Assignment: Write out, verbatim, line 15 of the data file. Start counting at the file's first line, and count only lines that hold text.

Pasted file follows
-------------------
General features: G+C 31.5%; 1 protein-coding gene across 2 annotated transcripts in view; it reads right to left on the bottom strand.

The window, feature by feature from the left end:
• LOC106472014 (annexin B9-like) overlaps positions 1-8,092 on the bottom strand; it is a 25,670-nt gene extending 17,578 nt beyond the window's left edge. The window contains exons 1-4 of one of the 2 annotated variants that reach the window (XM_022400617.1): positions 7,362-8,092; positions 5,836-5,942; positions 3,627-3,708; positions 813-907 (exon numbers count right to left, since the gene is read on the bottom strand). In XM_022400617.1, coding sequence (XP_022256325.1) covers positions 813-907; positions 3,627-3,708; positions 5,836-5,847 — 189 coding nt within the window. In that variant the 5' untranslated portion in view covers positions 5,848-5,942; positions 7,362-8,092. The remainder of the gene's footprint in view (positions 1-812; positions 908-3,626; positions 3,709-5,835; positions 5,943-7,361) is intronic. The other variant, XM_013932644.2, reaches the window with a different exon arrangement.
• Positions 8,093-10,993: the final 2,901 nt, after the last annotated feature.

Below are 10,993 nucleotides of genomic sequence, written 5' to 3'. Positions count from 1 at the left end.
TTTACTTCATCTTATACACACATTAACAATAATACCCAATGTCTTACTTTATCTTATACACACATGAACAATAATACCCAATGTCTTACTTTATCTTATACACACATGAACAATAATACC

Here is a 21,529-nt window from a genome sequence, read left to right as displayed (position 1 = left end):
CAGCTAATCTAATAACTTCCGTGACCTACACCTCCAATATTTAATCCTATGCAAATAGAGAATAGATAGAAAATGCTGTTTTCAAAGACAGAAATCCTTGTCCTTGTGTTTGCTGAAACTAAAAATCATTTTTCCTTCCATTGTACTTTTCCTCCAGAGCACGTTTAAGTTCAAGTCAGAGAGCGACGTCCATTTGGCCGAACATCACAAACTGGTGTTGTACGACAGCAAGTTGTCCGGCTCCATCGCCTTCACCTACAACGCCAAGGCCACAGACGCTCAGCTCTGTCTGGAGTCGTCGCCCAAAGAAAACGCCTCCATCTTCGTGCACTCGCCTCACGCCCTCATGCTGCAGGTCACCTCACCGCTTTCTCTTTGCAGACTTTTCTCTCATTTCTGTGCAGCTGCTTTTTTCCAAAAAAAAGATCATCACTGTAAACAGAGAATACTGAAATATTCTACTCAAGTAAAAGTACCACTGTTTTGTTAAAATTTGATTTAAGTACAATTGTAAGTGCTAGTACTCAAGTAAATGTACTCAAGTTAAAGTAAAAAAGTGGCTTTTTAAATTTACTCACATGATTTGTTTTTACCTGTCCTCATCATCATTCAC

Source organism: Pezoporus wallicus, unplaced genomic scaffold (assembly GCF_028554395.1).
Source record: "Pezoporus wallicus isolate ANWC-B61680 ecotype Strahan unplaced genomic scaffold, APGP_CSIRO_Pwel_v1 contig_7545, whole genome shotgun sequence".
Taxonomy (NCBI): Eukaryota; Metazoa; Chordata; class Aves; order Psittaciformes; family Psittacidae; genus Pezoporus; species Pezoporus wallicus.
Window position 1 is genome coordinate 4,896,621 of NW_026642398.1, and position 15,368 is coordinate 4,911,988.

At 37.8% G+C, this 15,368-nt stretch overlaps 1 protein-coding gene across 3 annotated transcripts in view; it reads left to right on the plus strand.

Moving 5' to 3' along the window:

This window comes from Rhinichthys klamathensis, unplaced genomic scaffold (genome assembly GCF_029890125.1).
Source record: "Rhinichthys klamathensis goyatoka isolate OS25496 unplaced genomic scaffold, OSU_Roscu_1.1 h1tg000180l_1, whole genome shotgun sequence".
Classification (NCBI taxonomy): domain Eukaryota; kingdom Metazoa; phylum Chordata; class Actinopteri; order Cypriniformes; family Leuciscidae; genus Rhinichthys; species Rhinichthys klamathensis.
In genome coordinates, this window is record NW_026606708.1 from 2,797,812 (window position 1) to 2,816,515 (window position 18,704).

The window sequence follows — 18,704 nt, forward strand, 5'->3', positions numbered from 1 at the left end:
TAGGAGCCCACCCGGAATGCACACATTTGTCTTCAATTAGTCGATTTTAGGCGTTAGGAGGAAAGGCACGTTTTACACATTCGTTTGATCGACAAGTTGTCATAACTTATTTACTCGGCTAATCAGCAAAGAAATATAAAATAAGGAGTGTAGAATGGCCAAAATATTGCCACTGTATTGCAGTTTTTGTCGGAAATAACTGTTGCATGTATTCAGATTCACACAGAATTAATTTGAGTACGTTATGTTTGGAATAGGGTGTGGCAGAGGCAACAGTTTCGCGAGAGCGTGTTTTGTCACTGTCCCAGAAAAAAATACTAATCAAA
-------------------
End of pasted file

This window comes from Rhinichthys klamathensis, unplaced genomic scaffold (genome assembly GCF_029890125.1).